What is a store without things to sell? Many department stores, as well as five and dime stores, prided themselves on being "one-stop shops," or places where almost all of their consumers' needs and wants could be met. Before these stores, one might need to travel to a tailor, a grocer, a cobbler, and a millinery all in the same day.

Women's Clothes at the Boston Store

A trio of mannequins model women's clothing in the Boston Store during the late 1970s. They stand in front of a wall adorned with splat art.

Splat art was pioneered by Jackson Pollock during the 1950s, and was created by quite literally flicking paint onto a canvas.

Boston Store Girl's Department

In this photo, you can see the wide variety of items offered in the Boston Store girl's department, including hats, blouses, and other garments.

Produce at Percy Brown's

An interior view of Percy Brown's shows the produce area, and a canned food isle just behind.

The Bakery at Percy Brown's

This photo shows the bakery at Percy Brown's. Various pastries and loaves are on the shelves and under the counter.

Meat at Percy Brown's

Do you know anyone in this photo? It shows the frozen meat counter at Percy Brown's with various steaks, sausages, and other meats available for sale.

Store Packaging

In the 1900's, many stores used distinctive, colorful and shiny boxes and bags for packaging. On public transportation or while walking around outside the store, these boxes and bags served as free advertisement for various stores. How many do you recognize?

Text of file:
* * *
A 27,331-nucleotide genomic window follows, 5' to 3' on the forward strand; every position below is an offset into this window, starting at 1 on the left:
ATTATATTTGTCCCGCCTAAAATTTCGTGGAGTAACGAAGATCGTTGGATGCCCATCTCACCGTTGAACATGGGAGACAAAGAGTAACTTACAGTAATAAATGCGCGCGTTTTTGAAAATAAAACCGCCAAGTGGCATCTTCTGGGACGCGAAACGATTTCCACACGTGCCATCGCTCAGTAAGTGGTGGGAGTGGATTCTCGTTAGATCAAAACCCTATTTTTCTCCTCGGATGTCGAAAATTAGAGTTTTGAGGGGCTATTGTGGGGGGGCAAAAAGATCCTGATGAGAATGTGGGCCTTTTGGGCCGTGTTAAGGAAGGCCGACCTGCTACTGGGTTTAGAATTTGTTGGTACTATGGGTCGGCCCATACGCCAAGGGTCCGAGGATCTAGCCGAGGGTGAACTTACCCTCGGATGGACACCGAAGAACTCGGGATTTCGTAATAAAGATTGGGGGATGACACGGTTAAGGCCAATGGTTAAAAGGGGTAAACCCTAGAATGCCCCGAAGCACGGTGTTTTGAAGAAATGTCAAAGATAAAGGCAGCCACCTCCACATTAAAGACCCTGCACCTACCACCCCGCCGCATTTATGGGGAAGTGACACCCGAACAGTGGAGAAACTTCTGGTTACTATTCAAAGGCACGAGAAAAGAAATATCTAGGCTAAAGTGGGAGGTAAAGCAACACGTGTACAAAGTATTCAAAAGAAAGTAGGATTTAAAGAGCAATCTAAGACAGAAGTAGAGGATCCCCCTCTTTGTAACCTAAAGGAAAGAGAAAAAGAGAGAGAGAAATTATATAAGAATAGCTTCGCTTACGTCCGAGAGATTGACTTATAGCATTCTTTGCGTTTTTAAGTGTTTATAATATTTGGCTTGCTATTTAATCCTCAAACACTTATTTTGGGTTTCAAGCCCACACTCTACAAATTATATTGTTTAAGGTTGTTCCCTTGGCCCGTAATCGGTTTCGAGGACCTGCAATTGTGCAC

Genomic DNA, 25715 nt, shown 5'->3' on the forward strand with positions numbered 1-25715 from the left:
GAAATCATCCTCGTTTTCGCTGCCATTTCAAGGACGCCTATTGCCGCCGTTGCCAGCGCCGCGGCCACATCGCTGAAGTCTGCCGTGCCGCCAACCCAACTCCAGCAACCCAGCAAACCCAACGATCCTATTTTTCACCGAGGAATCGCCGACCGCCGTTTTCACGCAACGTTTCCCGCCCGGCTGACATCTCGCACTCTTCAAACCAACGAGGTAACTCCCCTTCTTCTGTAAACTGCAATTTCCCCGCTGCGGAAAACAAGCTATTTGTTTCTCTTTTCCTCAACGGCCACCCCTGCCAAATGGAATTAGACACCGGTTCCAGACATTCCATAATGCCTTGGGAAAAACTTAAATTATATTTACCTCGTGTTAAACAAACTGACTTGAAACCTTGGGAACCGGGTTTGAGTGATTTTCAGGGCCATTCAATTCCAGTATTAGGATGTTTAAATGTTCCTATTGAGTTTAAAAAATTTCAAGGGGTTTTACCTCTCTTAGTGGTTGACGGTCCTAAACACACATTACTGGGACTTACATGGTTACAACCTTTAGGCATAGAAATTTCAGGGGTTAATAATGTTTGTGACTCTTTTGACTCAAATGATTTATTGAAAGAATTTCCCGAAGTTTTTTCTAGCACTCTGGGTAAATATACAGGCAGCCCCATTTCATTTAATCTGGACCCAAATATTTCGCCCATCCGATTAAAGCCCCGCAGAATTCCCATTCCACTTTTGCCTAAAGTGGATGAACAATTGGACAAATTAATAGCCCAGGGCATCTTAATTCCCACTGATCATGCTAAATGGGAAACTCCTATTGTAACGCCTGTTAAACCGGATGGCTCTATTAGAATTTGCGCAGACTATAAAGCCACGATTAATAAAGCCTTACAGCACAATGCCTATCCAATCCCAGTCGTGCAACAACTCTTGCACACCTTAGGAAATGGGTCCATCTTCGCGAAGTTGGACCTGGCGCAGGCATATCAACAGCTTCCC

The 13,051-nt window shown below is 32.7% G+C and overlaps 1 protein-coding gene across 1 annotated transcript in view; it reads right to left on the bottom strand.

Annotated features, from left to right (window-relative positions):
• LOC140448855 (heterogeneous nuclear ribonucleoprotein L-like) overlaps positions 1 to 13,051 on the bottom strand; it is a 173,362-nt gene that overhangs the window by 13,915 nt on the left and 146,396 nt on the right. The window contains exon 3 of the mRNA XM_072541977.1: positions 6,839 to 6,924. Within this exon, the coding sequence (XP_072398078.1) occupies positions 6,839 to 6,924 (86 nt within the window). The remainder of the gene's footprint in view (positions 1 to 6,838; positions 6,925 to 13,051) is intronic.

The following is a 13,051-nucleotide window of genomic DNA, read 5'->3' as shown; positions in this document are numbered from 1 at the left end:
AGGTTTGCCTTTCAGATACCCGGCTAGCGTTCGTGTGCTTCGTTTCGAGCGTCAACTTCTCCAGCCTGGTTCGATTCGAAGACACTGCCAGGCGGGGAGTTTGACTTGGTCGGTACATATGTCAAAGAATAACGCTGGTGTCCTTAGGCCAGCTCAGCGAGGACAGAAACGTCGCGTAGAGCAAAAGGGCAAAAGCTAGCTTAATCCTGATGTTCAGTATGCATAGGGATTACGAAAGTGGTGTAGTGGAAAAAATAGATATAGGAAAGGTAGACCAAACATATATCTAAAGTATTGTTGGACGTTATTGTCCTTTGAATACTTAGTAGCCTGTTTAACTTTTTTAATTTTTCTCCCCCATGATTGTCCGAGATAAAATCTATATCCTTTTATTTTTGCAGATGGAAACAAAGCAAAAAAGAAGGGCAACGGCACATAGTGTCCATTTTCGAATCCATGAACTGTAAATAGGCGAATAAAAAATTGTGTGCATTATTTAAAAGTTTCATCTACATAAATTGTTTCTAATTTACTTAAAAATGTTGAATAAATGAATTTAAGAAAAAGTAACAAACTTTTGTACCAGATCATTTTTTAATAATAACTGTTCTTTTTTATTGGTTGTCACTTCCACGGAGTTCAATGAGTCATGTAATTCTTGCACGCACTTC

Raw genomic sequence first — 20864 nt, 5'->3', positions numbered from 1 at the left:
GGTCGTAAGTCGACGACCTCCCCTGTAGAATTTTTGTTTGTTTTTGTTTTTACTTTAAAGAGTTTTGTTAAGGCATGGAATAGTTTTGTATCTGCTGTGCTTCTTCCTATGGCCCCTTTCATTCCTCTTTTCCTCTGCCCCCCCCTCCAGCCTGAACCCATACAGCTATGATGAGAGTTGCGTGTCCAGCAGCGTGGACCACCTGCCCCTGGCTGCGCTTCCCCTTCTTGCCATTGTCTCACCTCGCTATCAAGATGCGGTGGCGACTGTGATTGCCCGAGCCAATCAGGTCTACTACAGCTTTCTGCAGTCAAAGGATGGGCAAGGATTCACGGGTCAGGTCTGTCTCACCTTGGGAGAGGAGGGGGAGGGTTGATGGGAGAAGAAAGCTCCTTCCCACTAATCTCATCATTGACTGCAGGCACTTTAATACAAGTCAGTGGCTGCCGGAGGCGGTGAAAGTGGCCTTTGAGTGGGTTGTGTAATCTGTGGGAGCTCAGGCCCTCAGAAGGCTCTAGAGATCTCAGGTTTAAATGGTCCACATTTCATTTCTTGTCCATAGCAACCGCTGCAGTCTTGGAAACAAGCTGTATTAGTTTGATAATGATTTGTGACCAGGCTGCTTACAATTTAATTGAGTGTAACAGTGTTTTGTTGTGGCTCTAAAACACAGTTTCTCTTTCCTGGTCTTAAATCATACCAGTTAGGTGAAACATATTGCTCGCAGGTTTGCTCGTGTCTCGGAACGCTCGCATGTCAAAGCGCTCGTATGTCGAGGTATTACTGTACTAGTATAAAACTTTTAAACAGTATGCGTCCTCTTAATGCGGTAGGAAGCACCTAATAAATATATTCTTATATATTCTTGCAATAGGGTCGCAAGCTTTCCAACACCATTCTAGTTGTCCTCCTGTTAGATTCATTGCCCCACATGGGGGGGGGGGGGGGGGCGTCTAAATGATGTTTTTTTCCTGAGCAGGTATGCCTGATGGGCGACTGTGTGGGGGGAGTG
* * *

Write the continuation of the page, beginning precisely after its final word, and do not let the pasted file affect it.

The Lazarus Store Packaging and Hat

The Luzerne County Historical Society's collection includes many examples of clothing and packaging from local stores.  This hat and packaging are from the Lazarus Store.

Blum Bros' hat and packaging

Do you have a memory of a favorite hat or article of clothing? This photo shows a hat and packaging from Blum Bros., which are now in the Historical Society's collection.

Fowler, Dick and Walker Fur Coat

This fur coat has a label from the Fowler, Dick and Walker Boston Store. Fur was considered fashionable in the 1950s, although it has come under fire from animal rights groups in the late 1900s and early 2000s.

Dress from Molly Abramson's Shop

This dress has a label from the Molly Abramson Shop and dates to the 1950s. Local customers still shopped at smaller boutiques well into the middle of the 1900s, as the smaller shops could offer more customizable options.